[Advaita-l] Is the eternity and apaurusheyatva of Vedas a mere belief

KAMESWARARAO MULA kamesh_ccmb at yahoo.co.in
Wed Jul 3 03:14:05 EDT 2019

Dear Sir,
             According to Jaimini, it is the assertions of the Veda which are absolutely authoritative, eternal and self-sufficient. Hence, in order to establish the Veda as the exclusive source of Dharma, the eternality, the self-sufficiency and the absolute authority of the Veda should be first established.

The Veda is an instance of Sabda Pramana i.e., words as a source of valid knowledge. A word is nothing but a sound used to denote an object of apprehension. The eternality of the Veda thus implies the eternality of words. Mimamsa, as it claims the eternality of the Veda, argues for the eternality of sound in general and of words in particular. Mimamsa holds that sound is a quality of akasa or Ether. Sound exists eternally though its apprehension stands in need of some manifesting agency. In the case of word sounds, the manifesting agency is the human utterance. Utterance manifests a word in the consciousness of the listeners. Words have no production or destruction but eternally existing and all pervading. Sound as a quality of akasa, subsists in it. As Ether is eternal and all-pervading, sound, as its quality, is also eternal and all-pervading.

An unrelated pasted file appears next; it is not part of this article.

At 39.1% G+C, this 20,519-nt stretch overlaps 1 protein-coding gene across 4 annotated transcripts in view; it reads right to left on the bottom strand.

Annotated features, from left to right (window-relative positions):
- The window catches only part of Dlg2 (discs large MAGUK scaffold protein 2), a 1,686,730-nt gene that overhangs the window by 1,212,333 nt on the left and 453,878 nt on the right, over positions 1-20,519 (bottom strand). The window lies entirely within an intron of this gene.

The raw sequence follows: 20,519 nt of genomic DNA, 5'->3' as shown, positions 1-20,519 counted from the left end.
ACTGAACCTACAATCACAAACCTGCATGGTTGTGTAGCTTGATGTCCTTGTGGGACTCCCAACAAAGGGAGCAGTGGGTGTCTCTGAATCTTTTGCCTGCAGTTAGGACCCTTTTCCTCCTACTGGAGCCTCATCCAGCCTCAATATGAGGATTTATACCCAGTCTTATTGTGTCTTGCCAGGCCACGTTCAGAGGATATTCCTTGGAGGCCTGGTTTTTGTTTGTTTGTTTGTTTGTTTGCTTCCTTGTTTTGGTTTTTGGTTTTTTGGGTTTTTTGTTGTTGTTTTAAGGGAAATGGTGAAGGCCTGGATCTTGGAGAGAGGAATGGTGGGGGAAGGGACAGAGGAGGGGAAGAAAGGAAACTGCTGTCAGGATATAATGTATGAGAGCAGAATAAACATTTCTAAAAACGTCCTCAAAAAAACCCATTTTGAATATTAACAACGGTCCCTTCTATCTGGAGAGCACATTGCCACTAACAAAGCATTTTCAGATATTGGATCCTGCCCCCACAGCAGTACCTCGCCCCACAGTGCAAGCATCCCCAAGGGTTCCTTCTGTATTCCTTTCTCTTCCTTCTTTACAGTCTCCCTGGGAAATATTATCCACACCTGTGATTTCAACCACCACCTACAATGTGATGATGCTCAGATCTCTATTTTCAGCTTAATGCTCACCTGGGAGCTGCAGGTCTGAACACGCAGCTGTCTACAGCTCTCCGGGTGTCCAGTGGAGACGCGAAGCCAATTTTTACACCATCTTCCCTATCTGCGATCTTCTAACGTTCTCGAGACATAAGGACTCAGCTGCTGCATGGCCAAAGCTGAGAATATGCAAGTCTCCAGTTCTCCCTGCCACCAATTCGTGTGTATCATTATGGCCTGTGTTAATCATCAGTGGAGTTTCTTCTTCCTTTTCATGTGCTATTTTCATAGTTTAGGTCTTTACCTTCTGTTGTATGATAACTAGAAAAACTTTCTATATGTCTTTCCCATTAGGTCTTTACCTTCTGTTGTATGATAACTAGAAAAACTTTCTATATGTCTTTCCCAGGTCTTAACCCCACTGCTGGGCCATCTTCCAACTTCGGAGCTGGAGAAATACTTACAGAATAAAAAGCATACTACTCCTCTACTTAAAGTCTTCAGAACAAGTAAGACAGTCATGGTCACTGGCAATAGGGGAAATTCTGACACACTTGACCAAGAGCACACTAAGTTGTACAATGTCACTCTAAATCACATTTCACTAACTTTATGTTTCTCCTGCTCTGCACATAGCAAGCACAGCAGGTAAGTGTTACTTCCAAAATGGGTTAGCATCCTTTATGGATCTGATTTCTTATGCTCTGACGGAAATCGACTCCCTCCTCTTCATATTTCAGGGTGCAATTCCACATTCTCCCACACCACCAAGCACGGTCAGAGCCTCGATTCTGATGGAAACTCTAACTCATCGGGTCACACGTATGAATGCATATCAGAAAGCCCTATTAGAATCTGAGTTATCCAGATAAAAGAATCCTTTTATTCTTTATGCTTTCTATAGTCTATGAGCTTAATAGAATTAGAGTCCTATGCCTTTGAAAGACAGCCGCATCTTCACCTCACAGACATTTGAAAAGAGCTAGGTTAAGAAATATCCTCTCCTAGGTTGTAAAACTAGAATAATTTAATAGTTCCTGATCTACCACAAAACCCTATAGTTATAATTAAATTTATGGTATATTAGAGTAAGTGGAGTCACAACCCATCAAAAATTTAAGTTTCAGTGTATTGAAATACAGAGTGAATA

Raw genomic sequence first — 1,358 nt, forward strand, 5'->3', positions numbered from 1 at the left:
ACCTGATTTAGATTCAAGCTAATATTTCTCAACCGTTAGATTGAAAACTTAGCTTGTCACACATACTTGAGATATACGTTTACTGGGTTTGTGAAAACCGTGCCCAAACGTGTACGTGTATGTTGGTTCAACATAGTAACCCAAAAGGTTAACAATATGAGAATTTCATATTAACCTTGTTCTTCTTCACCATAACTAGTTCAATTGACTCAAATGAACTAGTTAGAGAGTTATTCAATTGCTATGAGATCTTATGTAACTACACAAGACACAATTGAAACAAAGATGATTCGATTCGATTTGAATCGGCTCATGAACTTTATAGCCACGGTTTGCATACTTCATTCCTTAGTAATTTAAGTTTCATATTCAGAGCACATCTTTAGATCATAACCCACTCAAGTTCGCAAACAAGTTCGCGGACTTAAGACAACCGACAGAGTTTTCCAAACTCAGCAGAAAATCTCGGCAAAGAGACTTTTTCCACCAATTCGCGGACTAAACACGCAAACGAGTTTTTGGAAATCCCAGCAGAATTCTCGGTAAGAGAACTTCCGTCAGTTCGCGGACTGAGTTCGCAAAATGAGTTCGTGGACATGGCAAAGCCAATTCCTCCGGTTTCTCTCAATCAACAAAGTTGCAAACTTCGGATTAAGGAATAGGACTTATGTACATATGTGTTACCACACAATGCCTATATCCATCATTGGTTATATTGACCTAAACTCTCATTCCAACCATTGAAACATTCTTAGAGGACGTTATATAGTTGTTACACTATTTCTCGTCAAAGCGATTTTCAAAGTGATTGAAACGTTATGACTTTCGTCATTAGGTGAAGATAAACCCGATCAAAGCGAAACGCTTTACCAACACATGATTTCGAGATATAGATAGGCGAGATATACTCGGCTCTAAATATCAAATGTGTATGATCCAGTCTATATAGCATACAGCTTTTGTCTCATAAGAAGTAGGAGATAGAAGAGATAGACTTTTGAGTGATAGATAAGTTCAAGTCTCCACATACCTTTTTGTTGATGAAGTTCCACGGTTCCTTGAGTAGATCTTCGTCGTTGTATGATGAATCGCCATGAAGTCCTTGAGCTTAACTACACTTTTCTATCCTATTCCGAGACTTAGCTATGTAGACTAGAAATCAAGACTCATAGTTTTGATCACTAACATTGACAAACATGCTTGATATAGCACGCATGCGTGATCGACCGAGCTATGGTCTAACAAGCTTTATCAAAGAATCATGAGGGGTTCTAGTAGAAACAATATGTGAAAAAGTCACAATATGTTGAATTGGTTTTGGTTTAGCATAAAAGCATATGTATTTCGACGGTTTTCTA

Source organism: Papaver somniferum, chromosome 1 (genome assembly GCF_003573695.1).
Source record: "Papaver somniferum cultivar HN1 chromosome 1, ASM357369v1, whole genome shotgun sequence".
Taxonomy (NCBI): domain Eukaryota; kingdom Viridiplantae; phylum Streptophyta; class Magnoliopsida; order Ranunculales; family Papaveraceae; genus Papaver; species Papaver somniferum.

The nature of sound can be explained by the debate between Mimamsa and Nyaya. It is interesting to see that the Naiyayikas, despite their overt veneration for the scriptures, are the ardent opponents of eternality of the Veda. Though they explicitly argue for the authority of the Veda, they do so on quite different grounds.  Vedic authority is higher than its existence and it never depends on people’s  lip-services to please the orthodoxy. Vedas are the exclusive instance of Sabda Pramdna.  Sabara defines verbal authority as that knowledge of imperceptible things which is derived from words. The words are of two types: human (pauruseya) and super-human (apauruseya). He distingushes between ordinary human utterances and the eternal super-human scriptures. The scriptures ( Vedas) are devoid of human intervention.
However, in the case human utterances, there is a possibility of invalidity due to the character of the speaker. In the case of the Veda, there is no possibility of doubt because there is no author for the Vedas. So their self-sufficient authority is proved by their intrinsic validity and cognitions. Manu defines the accepted philosophies / astikas  which accept the indispensable authority of the Veda. Vatsayana concludes that the eternality of the Veda means nothing more than the continuity of tradition, practice and use, these are valid thoughts through all ages past and future.

Sri Guru Padaravindarpana Mastu


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